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Employment Law

A Reminder to Federal Contractors:  Whistleblower Protections Many Employers May Not Be Considering

By former Associate Ethan Don

Arising out of an uncommon source, for nearly two years, employees of most federal contractors and grantees have had additional whistleblower protections with regard to certain disclosures and employers need to remember these protections when considering adverse personnel actions. The 2013 National Defense Authorization Act (NDAA) was signed into law. Although its name does not conjure up visions of employee protections, the law actually provides for some of the broadest and strongest whistleblower protections to employees of most federal government contractors and grantees.

A covered employee is protected from reprisals where he or she discloses to, among other persons or bodies, a Member of Congress, an Inspector General, the Government Accountability Office, a federal employee responsible for contract or grant oversight or management at the relevant agency, an authorized official of Department of Justice or other law enforcement agency, a court or grand jury, or a management official or other employee of the contractor or subcontractor who has the responsibility to investigate and remedy misconduct, any information that the disclosing employee reasonably believes is evidence of:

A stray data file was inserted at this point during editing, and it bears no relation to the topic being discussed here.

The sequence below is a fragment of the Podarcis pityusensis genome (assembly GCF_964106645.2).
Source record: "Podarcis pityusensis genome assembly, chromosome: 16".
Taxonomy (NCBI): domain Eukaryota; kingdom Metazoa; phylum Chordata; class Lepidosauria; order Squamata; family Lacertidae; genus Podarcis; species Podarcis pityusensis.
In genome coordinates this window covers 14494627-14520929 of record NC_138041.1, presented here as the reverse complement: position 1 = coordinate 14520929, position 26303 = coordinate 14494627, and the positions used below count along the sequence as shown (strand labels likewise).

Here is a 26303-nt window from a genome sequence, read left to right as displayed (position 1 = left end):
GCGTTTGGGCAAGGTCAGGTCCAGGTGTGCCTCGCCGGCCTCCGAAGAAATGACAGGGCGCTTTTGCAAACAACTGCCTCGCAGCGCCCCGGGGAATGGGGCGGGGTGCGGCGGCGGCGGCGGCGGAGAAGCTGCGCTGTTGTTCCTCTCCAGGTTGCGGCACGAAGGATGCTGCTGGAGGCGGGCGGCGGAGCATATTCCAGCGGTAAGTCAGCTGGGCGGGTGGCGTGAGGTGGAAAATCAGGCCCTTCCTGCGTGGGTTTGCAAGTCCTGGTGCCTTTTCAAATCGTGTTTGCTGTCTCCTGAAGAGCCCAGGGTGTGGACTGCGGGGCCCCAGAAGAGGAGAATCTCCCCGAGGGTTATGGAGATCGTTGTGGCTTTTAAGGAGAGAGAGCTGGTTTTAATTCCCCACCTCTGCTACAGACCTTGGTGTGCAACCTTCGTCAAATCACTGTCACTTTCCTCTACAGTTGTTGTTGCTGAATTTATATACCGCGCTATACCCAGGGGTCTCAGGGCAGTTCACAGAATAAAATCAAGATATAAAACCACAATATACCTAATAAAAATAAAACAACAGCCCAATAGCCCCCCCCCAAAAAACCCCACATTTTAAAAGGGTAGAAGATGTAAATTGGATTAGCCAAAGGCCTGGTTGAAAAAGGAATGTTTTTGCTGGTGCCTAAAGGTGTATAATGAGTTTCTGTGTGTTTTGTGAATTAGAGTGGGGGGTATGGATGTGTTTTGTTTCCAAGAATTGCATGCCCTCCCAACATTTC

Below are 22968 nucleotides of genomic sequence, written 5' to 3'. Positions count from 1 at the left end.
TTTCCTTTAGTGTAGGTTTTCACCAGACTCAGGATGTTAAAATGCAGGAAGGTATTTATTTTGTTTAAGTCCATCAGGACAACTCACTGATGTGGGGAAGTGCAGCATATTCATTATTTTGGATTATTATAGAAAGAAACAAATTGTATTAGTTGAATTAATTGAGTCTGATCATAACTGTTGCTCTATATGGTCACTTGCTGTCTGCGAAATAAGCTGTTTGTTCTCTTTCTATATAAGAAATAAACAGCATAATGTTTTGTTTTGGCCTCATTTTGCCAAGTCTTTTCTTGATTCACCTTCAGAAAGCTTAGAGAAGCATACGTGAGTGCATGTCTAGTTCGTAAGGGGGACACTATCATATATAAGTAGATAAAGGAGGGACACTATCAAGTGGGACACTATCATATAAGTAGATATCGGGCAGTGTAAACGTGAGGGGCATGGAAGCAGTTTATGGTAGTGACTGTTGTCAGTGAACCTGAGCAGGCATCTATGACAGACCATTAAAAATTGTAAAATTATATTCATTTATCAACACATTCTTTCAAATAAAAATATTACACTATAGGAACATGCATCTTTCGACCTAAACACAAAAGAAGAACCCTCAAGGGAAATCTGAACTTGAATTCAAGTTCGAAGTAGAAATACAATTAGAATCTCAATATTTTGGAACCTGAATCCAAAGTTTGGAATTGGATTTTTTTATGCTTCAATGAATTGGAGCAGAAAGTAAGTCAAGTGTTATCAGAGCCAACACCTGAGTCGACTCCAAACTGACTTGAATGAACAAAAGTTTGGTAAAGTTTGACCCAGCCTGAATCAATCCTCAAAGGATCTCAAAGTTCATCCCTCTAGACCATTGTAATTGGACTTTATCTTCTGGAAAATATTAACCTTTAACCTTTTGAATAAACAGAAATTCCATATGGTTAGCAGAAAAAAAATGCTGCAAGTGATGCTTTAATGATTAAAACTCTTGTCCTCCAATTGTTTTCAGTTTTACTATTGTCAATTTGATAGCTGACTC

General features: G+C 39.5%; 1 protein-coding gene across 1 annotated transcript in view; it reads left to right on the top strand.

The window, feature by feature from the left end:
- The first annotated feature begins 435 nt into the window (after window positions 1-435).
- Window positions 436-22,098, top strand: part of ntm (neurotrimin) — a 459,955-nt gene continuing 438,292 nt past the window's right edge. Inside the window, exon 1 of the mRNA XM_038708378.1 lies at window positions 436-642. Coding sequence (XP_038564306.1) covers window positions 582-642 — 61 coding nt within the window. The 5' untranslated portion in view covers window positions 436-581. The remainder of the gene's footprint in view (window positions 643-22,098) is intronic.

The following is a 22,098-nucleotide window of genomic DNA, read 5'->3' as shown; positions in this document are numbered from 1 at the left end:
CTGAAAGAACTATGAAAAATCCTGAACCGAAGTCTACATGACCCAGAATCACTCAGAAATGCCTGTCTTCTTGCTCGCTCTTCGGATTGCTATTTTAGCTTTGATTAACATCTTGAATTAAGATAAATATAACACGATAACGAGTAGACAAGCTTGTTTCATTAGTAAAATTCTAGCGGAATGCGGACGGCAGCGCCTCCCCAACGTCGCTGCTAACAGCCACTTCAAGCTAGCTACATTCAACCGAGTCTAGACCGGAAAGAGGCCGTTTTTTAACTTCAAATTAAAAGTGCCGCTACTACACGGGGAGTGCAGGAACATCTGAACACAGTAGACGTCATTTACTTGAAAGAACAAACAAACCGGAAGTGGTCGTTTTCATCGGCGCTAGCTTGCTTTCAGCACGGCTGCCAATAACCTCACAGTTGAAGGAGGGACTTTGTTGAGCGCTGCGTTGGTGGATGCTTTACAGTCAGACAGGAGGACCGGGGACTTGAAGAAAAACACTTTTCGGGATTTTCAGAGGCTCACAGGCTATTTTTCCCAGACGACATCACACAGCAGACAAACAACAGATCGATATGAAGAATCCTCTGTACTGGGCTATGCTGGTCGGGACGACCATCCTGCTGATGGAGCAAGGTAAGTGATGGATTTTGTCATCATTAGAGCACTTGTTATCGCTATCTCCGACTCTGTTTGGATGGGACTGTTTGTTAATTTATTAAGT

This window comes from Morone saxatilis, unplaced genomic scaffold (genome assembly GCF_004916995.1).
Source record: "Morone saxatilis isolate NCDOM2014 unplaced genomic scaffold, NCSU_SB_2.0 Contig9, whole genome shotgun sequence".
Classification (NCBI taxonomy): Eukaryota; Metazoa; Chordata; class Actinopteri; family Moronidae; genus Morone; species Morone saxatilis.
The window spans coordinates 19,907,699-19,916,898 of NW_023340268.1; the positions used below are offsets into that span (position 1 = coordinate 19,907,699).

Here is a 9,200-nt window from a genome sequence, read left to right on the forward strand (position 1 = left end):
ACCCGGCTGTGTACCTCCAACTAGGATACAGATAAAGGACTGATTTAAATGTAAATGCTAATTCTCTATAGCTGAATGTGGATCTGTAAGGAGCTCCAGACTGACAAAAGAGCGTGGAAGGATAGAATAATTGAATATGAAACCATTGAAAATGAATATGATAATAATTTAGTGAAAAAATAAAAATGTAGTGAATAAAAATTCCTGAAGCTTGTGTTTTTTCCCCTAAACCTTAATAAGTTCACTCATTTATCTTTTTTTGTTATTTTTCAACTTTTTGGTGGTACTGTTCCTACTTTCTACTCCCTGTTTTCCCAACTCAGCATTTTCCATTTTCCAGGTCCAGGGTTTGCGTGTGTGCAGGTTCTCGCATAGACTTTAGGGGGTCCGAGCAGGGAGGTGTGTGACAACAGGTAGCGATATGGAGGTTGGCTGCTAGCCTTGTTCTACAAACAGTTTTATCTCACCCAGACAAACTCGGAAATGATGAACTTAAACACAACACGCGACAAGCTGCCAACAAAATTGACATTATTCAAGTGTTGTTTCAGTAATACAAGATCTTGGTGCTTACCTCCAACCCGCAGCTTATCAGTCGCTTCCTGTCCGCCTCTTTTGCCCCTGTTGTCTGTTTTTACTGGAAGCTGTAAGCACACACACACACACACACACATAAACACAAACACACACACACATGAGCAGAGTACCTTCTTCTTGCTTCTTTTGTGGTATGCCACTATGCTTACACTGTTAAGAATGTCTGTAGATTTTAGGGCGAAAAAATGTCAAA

• “gross mismanagement” of a federal contract;
  • a “gross waste” of federal funds;
  • a “violation of law, rule, or regulation related to a Federal contract”;
  • an abuse of authority relating to a Federal contract or grant; or
  • a substantial and specific danger to public health or safety.

To go along with the enhanced protections, the law also provides a very low burden of proof. To prevail, the employee plaintiff in an NDAA whistleblower action need only show that the protected disclosure was a contributing factor in the adverse personnel action. As with many other whistleblower and anti-retaliation law, remedies for employer violations include reinstatement, back pay, and attorney fees and costs. Additionally, there is no statutory limit to the amount of compensatory damages (emotional distress damages) an employee may seek or be awarded.

Federal contractors need to be particularly cognizant of the application of the NDAA whistleblower protections. To best protect themselves, these employers should review their reporting and investigatory procedures, and ensure that supervisory employees are trained on how to respond to disclosures.